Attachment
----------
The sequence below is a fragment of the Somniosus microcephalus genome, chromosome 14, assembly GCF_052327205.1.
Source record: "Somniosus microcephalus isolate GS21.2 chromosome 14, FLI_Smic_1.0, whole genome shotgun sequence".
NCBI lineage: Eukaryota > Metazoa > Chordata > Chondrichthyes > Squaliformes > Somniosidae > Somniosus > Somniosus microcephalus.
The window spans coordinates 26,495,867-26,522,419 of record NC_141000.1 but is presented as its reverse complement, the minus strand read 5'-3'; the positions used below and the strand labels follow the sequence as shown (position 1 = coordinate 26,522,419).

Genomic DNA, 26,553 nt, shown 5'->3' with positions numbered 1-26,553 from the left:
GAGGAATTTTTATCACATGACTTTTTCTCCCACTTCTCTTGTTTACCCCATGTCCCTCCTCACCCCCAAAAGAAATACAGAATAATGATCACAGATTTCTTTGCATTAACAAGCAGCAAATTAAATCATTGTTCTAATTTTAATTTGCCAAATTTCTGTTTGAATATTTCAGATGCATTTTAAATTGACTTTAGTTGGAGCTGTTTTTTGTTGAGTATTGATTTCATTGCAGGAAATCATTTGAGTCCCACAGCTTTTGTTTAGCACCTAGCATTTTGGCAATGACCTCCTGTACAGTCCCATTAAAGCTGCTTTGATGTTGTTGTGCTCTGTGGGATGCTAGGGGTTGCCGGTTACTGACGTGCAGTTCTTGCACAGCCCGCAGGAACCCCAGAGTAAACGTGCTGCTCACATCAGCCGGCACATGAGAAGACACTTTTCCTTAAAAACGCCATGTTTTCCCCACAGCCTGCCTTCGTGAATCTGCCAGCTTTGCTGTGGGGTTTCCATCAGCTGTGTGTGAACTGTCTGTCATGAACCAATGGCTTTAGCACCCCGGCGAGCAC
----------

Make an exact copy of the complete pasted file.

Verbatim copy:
The sequence below is a fragment of the Somniosus microcephalus genome, chromosome 14, assembly GCF_052327205.1.
Source record: "Somniosus microcephalus isolate GS21.2 chromosome 14, FLI_Smic_1.0, whole genome shotgun sequence".
NCBI lineage: Eukaryota > Metazoa > Chordata > Chondrichthyes > Squaliformes > Somniosidae > Somniosus > Somniosus microcephalus.
The window spans coordinates 26,495,867-26,522,419 of record NC_141000.1 but is presented as its reverse complement, the minus strand read 5'-3'; the positions used below and the strand labels follow the sequence as shown (position 1 = coordinate 26,522,419).

Genomic DNA, 26,553 nt, shown 5'->3' with positions numbered 1-26,553 from the left:
GAGGAATTTTTATCACATGACTTTTTCTCCCACTTCTCTTGTTTACCCCATGTCCCTCCTCACCCCCAAAAGAAATACAGAATAATGATCACAGATTTCTTTGCATTAACAAGCAGCAAATTAAATCATTGTTCTAATTTTAATTTGCCAAATTTCTGTTTGAATATTTCAGATGCATTTTAAATTGACTTTAGTTGGAGCTGTTTTTTGTTGAGTATTGATTTCATTGCAGGAAATCATTTGAGTCCCACAGCTTTTGTTTAGCACCTAGCATTTTGGCAATGACCTCCTGTACAGTCCCATTAAAGCTGCTTTGATGTTGTTGTGCTCTGTGGGATGCTAGGGGTTGCCGGTTACTGACGTGCAGTTCTTGCACAGCCCGCAGGAACCCCAGAGTAAACGTGCTGCTCACATCAGCCGGCACATGAGAAGACACTTTTCCTTAAAAACGCCATGTTTTCCCCACAGCCTGCCTTCGTGAATCTGCCAGCTTTGCTGTGGGGTTTCCATCAGCTGTGTGTGAACTGTCTGTCATGAACCAATGGCTTTAGCACCCCGGCGAGCAC